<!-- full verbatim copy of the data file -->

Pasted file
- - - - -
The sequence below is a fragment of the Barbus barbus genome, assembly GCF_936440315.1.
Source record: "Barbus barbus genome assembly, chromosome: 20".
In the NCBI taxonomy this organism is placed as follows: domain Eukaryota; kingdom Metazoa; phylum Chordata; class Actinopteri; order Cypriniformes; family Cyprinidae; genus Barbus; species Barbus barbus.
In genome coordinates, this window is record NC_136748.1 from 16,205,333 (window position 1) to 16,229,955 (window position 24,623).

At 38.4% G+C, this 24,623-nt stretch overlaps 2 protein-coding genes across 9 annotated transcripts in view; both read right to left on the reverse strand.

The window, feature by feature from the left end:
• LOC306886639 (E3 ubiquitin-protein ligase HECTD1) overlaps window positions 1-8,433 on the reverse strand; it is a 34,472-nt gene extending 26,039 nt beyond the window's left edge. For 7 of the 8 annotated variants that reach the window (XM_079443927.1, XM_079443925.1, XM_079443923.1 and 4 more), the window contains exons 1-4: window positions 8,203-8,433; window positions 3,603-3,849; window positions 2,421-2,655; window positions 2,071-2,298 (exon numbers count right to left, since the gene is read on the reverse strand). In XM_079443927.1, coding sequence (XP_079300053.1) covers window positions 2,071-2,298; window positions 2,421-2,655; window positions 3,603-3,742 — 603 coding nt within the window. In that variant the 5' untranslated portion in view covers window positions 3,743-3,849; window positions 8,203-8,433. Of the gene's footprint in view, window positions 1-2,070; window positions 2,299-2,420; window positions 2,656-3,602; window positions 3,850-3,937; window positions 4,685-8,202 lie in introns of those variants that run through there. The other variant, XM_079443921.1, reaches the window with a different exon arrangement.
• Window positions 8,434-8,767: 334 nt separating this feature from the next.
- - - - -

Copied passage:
The sequence below is a fragment of the Barbus barbus genome, assembly GCF_936440315.1.
Source record: "Barbus barbus genome assembly, chromosome: 20".
In the NCBI taxonomy this organism is placed as follows: domain Eukaryota; kingdom Metazoa; phylum Chordata; class Actinopteri; order Cypriniformes; family Cyprinidae; genus Barbus; species Barbus barbus.
In genome coordinates, this window is record NC_136748.1 from 16,205,333 (window position 1) to 16,229,955 (window position 24,623).

At 38.4% G+C, this 24,623-nt stretch overlaps 2 protein-coding genes across 9 annotated transcripts in view; both read right to left on the reverse strand.

The window, feature by feature from the left end:
• LOC306886639 (E3 ubiquitin-protein ligase HECTD1) overlaps window positions 1-8,433 on the reverse strand; it is a 34,472-nt gene extending 26,039 nt beyond the window's left edge. For 7 of the 8 annotated variants that reach the window (XM_079443927.1, XM_079443925.1, XM_079443923.1 and 4 more), the window contains exons 1-4: window positions 8,203-8,433; window positions 3,603-3,849; window positions 2,421-2,655; window positions 2,071-2,298 (exon numbers count right to left, since the gene is read on the reverse strand). In XM_079443927.1, coding sequence (XP_079300053.1) covers window positions 2,071-2,298; window positions 2,421-2,655; window positions 3,603-3,742 — 603 coding nt within the window. In that variant the 5' untranslated portion in view covers window positions 3,743-3,849; window positions 8,203-8,433. Of the gene's footprint in view, window positions 1-2,070; window positions 2,299-2,420; window positions 2,656-3,602; window positions 3,850-3,937; window positions 4,685-8,202 lie in introns of those variants that run through there. The other variant, XM_079443921.1, reaches the window with a different exon arrangement.
• Window positions 8,434-8,767: 334 nt separating this feature from the next.